Nobuhiro Nakao

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Molecular mechanisms regulating animal seasonal breeding in response to changing photoperiod are not well understood. Rapid induction of gene expression of thyroid-hormone-activating enzyme (type 2 deiodinase, DIO2) in the mediobasal hypothalamus (MBH) of the Japanese quail (Coturnix japonica) is the earliest event yet recorded in the photoperiodic signal(More)
The molecular mechanisms responsible for seasonal time measurement have yet to be fully described. Recently, we used differential analysis to identify that the type 2 iodothyronine deiodinase (Dio2) gene is responsible for the photoperiodic response of gonads in Japanese quail. It was found that expression of Dio2 in the mediobasal hypothalamus is induced(More)
Photorefractoriness is the insensitivity of gonadal development to the stimulatory effects of long photoperiods in birds and to the inhibitory effects of short photoperiods in small mammals. Its molecular mechanism remains unknown. Recently, it has been shown that reciprocal expression of thyroid hormone-activating enzyme [type 2 deiodinase (Dio2)] and(More)
The molecular mechanisms underlying photoperiodic time measurement are not well understood in any organism. Relatively recently, however, it has become clear that thyroid hormones play an important role in photoperiodism, and in a previous study we reported that long daylengths in Japanese quail increase hypothalamic levels of T(3) and of the thyroid(More)
In most animals that live in temperate regions, reproduction is under photoperiodic control. In long-day breeders such as Japanese quail and Djungarian hamsters, type 2 deiodinase (Dio2) plays an important role in the mediobasal hypothalamus, catalyzing the conversion of prohormone T4 to bioactive T3 to regulate the photoperiodic response of the gonads.(More)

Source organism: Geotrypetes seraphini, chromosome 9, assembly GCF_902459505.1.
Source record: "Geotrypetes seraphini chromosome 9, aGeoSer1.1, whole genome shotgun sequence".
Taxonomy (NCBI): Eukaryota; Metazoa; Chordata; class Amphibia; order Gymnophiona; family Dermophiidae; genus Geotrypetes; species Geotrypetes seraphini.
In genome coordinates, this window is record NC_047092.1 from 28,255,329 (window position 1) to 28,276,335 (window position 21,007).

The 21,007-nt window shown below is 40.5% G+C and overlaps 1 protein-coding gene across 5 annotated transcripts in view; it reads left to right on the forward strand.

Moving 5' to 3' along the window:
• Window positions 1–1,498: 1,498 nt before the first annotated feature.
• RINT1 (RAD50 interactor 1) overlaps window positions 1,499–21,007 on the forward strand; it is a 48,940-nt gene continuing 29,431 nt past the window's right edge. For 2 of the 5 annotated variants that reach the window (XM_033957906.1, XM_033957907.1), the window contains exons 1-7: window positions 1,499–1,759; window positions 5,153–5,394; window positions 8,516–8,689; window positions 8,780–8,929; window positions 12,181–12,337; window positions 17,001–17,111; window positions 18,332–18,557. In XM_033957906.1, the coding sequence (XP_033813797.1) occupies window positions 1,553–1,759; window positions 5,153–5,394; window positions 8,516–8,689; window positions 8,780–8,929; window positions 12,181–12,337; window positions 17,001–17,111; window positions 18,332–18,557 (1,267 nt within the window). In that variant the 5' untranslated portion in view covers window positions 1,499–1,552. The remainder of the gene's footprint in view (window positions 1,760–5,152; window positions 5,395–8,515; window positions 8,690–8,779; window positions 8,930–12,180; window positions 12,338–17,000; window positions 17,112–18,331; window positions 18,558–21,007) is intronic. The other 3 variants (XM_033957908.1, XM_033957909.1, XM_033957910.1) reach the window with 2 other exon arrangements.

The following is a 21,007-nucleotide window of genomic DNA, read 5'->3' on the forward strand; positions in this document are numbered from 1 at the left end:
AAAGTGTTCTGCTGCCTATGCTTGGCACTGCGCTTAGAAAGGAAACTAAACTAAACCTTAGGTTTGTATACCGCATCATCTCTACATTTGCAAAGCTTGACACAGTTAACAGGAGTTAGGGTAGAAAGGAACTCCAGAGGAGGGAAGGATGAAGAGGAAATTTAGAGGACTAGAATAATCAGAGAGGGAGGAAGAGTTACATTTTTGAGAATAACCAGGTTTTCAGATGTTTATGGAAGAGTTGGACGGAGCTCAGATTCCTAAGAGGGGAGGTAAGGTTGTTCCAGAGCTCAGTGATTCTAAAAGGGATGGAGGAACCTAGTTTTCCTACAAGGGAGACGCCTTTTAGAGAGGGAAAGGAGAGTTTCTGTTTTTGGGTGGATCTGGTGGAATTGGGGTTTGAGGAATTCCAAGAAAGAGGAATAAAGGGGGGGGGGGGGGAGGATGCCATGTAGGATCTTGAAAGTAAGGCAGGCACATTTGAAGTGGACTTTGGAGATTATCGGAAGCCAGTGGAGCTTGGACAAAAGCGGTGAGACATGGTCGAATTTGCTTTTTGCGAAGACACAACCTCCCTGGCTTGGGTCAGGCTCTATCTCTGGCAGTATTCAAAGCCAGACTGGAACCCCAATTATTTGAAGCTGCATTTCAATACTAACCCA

Animals measure photoperiod (daylength) and adapt to seasonal changes in the environment by altering their physiology and behavior accordingly. Although this photoperiodic response has long been of interest, the underlying mechanism has only recently begun to be uncovered at the molecular level. Japanese quail provide an excellent model to study the(More)
Ghrelin, an endogenous ligand for growth hormone (GH) secretagogue receptor, stimulates GH secretion. The ghrelin gene is expressed most abundantly in stomach. The mRNA is also detected in other tissues and cell lines. However, the mechanism of the transcriptional regulation of the ghrelin gene has not yet been clarified. In the present study, we have(More)
Using the mPer1::luc real-time monitoring technique, the authors observed the bimodal patterns of mPer1 bioluminescence on each side of the SCN, in parallel with maintaining synchronization between the left and right sides of the SCN under an artificial light:dark:light:dark (LDLD) 7:5:7:5 condition. In situ hybridization analysis of mPer1 and mBmal1 mRNA(More)
Many animals that breed seasonally measure the day length (photoperiod) and use these measurements as predictive information to prepare themselves for annual breeding. For several decades, thyroid hormones have been known to be involved in this biological process; however, their precise roles remain unknown. Recent molecular analyses have revealed that(More)
It is now known that circadian clocks are localized not only in the central pacemaker but also in peripheral organs. An example of a clock-dependent peripheral organ is the ovary of domestic poultry in which ovulation is induced by the positive feedback action of ovarian progesterone on the neuroendocrine system to generate a preovulatory release of LH(More)